Reverse-swing king Mitchell Starc looms as Australia's trump card again as they seek a 2-0 series lead in Port Elizabeth.
Starc earned man-of-the-match honours in Durban, snaring nine wickets and scoring a quickfire 35 in Australia's first innings of the 118-run win.
The performance resulted in Starc rising up to a career-best fifth spot on the International Cricket Council's Test bowling rankings.
The left-armer was almost unplayable once the old ball started to reverse, snagging five wickets in a session on day two then a triple-wicket maiden on day four.
Chatter about just how early reverse swing is attained - and the attached implications about whether anything illegal is being done to make it happen - is a near constant whenever significant movement is produced.
At Kingsmead, both sides made use of a particularly abrasive wicket block and dry pitch, but Starc controlled the swinging ball better than any other bowler.
The second Test starts on Friday at St George's Park, a venue renowned for slow and low decks similar to what was produced in Durban.
Dale Steyn put on a reverse-swing masterclass during Australia's most-recent Test at the ground, in 2014, creating a collapse of 10-90 in a comfortable victory.
"We think Port Elizabeth will be very similar (to Durban) - it was last time," coach Darren Lehmann said.
"I expect it (reverse-swing) to happen again. Both sides are very good exponents of it.
"Very rarely do you see it happen day one, first session (like it did in Durban). That means the wicket is really dry. Obviously, there are techniques used by both sides to get the ball to reverse and that's just the way the game goes. I have no problems with it.
"I don't mind the ball moving."
Starc insisted he had plenty of room for improvement despite his strong showing at Kingsmead.
"The reversing ball is going all right this season. There's maybe a little bit of work to do with the new ball and getting a few more early wickets," he said.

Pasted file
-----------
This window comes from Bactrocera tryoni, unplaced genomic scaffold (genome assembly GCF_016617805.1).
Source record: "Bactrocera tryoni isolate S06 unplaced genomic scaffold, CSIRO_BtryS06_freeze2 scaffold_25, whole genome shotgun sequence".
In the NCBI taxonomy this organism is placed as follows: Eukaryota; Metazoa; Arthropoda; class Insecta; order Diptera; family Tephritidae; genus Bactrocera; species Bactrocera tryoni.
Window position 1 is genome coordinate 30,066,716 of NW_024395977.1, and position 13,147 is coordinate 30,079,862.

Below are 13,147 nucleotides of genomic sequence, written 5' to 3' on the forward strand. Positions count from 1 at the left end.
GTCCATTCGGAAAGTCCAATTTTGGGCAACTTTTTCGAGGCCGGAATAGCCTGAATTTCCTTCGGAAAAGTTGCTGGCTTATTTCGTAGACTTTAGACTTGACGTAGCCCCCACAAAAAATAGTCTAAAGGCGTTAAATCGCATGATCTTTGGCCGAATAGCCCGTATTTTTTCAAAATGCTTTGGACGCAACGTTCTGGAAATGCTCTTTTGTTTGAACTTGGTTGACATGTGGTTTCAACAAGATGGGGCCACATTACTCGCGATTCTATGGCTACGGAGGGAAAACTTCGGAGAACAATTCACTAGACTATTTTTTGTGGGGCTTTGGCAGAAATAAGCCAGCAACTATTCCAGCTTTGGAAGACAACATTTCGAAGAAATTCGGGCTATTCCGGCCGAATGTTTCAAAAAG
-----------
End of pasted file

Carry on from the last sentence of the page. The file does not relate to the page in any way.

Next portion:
"It's nice to put a few in the right spot. To finish off a Test match like that over four-and-a-bit days was pretty pleasing."
South African captain Faf du Plessis was full of praise for Starc after the first Test, especially the way he clinically cleaned up the hosts' tail.
"There was a real difference in skill with the reverse swing," said du Plessis.
"Starc reverse swings the ball at pace and the only (similar) weapon we have right now is Kagiso (Rabada). The tail are going to have to scrap and get as many runs as possible."
Qantas tour of South Africa
South Africa squad: Faf du Plessis (c), Hashim Amla, Temba Bavuma, Quinton de Kock, Theunis de Bruyn, AB de Villiers, Dean Elgar, Heinrich Klaasen, Keshav Maharaj, Aiden Markram, Morne Morkel, Wiaan Mulder, Lungi Ngidi, Vernon Philander, Kagiso Rabada.
Australia squad: Steve Smith (c), David Warner (vc), Cameron Bancroft, Pat Cummins, Peter Handscomb, Josh Hazlewood, Jon Holland, Usman Khawaja, Nathan Lyon, Mitchell Marsh, Shaun Marsh, Tim Paine, Jhye Richardson, Chadd Sayers, Mitchell Starc.
Warm-up match: Australia beat South Africa A by five wickets. Report, highlights
First Test Australia won by 118 runs. Scorecard
Second Test St George's Park, Port Elizabeth, March 9-13. Live coverage
Third Test Newlands, Cape Town, March 22-26. Live coverage
Fourth Test Wanderers, Johannesburg, March 30-April 3. Live coverage